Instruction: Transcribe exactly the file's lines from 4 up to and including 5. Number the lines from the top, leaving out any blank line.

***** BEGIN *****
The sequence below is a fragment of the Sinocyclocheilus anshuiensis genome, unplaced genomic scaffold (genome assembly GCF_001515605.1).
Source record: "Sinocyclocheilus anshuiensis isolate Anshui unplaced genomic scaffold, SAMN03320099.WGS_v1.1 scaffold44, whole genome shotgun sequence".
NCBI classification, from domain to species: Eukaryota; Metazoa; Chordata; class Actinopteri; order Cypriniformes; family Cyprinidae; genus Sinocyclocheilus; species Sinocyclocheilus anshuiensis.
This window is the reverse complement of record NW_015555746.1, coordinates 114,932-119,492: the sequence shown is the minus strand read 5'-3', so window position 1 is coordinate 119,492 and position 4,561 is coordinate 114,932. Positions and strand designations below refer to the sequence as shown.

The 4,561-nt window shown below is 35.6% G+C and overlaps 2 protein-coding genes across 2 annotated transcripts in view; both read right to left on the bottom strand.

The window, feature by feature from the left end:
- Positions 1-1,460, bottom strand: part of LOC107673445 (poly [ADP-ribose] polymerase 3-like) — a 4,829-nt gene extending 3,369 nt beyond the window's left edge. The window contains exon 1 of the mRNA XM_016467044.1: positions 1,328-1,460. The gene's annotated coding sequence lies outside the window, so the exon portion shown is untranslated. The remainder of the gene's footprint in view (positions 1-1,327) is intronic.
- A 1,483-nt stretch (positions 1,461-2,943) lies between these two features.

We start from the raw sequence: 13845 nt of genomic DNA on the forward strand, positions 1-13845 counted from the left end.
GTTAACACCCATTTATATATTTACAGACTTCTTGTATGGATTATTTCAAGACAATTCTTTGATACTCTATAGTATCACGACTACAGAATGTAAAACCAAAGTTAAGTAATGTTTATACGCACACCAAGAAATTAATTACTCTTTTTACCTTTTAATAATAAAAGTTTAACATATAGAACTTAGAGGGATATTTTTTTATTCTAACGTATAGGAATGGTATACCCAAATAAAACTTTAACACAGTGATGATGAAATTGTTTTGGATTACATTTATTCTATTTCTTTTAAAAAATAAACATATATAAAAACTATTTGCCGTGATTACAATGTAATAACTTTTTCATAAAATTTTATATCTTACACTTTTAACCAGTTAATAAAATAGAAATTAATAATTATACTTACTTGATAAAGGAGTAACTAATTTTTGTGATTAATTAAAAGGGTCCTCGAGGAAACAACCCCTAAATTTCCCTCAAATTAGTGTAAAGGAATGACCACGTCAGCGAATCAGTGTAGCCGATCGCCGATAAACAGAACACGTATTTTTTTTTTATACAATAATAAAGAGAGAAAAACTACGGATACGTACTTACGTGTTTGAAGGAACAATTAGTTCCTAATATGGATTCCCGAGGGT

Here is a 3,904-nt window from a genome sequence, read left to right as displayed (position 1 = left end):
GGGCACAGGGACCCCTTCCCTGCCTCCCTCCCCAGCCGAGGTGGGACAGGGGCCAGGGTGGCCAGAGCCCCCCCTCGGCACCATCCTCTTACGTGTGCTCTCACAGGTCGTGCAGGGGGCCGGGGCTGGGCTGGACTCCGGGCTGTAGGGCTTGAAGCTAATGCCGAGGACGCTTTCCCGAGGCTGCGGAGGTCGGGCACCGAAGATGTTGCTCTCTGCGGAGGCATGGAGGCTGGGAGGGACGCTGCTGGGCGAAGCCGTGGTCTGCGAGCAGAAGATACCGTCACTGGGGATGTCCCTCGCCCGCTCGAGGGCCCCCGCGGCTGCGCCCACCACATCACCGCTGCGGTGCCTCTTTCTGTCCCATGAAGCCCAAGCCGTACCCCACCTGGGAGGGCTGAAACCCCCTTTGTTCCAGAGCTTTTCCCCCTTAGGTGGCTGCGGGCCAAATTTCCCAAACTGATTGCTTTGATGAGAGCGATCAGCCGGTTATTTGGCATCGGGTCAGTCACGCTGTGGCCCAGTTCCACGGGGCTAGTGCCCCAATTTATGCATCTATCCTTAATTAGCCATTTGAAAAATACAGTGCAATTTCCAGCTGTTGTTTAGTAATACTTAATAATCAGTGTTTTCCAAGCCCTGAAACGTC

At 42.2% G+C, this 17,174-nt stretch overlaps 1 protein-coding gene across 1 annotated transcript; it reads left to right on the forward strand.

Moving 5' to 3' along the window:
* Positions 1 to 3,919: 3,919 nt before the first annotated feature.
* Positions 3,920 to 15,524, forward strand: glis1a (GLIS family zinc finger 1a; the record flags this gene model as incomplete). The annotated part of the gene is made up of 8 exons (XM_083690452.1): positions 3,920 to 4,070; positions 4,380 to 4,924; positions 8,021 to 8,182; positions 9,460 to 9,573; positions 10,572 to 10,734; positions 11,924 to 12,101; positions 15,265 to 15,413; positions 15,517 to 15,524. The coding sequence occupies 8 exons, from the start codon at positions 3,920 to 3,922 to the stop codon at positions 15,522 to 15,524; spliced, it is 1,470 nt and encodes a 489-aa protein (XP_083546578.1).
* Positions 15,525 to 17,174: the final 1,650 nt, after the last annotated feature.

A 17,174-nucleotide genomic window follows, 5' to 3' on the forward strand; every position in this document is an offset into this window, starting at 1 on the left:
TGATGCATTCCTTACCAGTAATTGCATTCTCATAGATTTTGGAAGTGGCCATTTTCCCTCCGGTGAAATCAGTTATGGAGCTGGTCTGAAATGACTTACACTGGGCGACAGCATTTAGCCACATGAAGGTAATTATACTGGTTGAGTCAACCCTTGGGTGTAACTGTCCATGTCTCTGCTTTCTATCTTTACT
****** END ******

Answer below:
This window is the reverse complement of record NW_015555746.1, coordinates 114,932-119,492: the sequence shown is the minus strand read 5'-3', so window position 1 is coordinate 119,492 and position 4,561 is coordinate 114,932. Positions and strand designations below refer to the sequence as shown.

The 4,561-nt window shown below is 35.6% G+C and overlaps 2 protein-coding genes across 2 annotated transcripts in view; both read right to left on the bottom strand.